Rolling Without Limits

Your mobility may be limited. Your voice, boundless.

Perspective from My Wheels
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Perspective from My Wheels

Life in a wheelchair can provide an interesting perspective and one that those who do not live their day to day life from a seated position can easily relate to. You may hear people say things like “I used to love riding around in my grandma’s wheelchair” or “Using the wheelchairs in the mall is so much fun” or even comments where some try to ‘empathize’ with a wheelchair user by saying things such as “it must be so nice to be able to sit all day” but the truth of the matter is that if you have not had to use a wheelchair every day out of necessity it is difficult to understand life from the perspective of someone on wheels. Life on wheels can, however provide a unique opportunity to share insights of what every day movements, motions, pathways, and interactions with others differ from life walking around on legs. Check out some of my favorite perspectives from life on wheels below:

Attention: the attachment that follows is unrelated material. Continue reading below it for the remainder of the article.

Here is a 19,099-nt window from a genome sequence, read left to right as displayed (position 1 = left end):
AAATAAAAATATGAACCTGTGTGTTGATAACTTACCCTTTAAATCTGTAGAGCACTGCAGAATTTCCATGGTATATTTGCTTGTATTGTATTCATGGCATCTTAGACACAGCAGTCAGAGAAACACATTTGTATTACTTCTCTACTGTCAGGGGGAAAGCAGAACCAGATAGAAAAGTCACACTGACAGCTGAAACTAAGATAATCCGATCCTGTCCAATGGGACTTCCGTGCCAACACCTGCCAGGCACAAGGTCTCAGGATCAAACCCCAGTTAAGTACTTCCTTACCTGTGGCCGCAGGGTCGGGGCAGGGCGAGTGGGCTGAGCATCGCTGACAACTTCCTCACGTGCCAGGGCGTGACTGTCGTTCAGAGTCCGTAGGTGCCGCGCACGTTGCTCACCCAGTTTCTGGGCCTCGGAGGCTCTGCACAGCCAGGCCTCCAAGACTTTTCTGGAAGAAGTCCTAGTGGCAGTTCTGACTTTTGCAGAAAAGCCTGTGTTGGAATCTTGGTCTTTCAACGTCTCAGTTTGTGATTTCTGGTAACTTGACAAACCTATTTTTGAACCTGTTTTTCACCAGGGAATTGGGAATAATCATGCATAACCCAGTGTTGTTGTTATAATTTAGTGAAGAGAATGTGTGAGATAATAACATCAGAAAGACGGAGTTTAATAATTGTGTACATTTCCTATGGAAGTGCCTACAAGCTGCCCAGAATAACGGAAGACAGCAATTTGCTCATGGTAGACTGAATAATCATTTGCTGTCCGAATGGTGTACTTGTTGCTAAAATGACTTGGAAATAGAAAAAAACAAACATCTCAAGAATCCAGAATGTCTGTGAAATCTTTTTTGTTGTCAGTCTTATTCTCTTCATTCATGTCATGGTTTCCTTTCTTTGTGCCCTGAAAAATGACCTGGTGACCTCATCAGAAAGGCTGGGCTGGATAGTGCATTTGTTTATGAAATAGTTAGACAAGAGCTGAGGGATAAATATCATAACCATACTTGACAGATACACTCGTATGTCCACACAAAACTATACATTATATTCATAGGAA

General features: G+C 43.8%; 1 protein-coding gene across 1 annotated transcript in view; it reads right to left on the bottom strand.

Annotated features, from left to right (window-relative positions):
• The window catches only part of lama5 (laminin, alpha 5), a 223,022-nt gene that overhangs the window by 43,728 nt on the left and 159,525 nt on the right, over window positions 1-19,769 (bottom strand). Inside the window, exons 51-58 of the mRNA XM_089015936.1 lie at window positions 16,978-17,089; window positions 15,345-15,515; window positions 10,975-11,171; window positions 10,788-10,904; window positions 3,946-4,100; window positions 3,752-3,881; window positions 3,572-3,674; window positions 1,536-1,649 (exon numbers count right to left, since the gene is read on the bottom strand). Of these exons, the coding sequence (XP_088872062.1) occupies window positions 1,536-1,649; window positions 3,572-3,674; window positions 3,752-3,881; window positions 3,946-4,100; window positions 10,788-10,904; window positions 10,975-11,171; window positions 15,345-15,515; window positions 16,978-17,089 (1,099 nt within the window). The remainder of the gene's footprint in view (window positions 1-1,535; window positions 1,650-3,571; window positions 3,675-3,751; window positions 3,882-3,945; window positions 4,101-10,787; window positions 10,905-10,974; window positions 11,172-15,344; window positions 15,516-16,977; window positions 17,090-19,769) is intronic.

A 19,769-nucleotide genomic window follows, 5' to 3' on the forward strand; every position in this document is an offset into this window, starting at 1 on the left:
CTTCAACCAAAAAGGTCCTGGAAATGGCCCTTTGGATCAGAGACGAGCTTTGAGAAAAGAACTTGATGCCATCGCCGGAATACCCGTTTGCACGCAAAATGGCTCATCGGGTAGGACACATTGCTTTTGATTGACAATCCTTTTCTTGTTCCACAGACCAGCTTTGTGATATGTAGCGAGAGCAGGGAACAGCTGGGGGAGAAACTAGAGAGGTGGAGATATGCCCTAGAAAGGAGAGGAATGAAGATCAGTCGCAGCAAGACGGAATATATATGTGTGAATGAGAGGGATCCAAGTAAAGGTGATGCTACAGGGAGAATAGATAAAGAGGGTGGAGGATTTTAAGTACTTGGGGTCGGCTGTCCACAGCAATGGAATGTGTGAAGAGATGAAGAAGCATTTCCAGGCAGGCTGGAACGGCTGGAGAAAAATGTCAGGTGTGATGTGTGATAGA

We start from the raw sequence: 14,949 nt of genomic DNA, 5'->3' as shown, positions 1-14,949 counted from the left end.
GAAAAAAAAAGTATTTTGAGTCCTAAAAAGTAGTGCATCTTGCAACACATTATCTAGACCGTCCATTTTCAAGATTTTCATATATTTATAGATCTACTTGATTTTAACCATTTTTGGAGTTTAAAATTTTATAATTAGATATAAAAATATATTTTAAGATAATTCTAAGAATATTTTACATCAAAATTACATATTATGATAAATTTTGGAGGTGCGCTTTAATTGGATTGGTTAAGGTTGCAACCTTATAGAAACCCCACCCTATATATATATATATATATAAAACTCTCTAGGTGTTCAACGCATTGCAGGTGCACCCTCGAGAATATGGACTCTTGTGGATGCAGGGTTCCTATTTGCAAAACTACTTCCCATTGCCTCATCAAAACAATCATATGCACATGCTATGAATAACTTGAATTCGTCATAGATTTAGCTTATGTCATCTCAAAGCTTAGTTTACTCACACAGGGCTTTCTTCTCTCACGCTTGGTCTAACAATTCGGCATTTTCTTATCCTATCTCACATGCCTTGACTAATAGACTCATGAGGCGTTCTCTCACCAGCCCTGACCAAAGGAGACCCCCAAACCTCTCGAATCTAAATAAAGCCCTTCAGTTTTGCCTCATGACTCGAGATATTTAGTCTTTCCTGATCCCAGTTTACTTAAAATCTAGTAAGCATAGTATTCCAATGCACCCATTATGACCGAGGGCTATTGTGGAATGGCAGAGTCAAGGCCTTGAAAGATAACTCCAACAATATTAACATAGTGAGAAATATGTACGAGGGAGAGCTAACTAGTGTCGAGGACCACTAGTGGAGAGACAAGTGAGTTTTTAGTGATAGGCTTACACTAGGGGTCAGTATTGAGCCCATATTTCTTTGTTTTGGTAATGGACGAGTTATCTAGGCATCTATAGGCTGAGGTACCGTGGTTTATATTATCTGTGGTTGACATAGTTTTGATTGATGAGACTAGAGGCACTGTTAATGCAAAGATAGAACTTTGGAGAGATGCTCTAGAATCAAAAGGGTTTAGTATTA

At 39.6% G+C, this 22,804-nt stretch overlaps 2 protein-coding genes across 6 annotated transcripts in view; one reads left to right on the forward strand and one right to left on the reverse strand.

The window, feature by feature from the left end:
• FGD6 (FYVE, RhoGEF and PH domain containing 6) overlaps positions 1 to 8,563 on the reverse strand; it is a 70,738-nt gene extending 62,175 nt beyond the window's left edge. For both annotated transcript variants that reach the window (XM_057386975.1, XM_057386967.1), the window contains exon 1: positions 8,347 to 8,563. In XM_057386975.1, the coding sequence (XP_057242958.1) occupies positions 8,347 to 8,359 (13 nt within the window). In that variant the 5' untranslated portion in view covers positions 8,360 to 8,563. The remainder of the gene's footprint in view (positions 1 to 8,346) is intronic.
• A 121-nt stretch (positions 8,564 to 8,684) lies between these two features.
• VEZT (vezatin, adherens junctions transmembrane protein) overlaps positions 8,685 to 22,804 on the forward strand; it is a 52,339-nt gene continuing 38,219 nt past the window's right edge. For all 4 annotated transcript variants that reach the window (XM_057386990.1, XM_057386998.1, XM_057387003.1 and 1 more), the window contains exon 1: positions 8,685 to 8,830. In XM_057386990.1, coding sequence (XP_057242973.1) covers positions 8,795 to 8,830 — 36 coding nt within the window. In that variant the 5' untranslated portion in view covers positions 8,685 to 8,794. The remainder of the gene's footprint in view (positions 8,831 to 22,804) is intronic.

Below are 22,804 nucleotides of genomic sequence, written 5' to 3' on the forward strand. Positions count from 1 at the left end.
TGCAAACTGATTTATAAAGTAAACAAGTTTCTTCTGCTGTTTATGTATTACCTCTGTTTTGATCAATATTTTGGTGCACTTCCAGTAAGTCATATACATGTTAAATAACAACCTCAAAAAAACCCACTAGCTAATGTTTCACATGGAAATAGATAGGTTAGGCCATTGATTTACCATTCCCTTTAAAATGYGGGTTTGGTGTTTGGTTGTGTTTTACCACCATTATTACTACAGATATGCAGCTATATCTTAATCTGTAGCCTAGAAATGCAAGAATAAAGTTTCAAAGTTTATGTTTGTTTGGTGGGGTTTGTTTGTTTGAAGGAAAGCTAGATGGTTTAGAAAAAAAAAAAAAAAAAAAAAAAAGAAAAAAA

You become overly aware of everything around you

Because you are sitting anywhere from 2-3 feet lower than everyone else, most wheelchair users develop a hawk-like sense of sight, becoming aware of absolutely everything in their path from cracks in the pavement to slopes along the ground to people obliviously unaware of where they are walking.

You could be an event planner for a living

Planning ahead becomes an essential life skill that wheelchair users develop very quickly. One uncomfortable experience usually is enough to teach us that most places we go will not be completely accessible, creativity and plan B’s are needed in almost every situation, and emergency contacts and a good support system are needed to ensure we are able to compete in an able-bodied world.

You learn the art of being a social butterfly

Developing the art of social interaction is a necessity whether asking for help, learning to advocate for your rights or better accessibility, or representing the voice of disability in your community. And let’s face it, a wheelchair doesn’t exactly allow you to blend in with the crowd so it becomes a good conversation starter and a way to get to know a lot of different people.

You learn to appreciate the little things

Perhaps the most positive perspective that life on wheels brings you is the ability to appreciate the little things in life. Waking up in the morning and having the opportunity to get out and live life, whether it’s from atop 2 legs or from the seat of a chair, is a priceless perspective.

Are you a wheelchair that has developed a unique perspective due to your life on wheels? Share in the comments!

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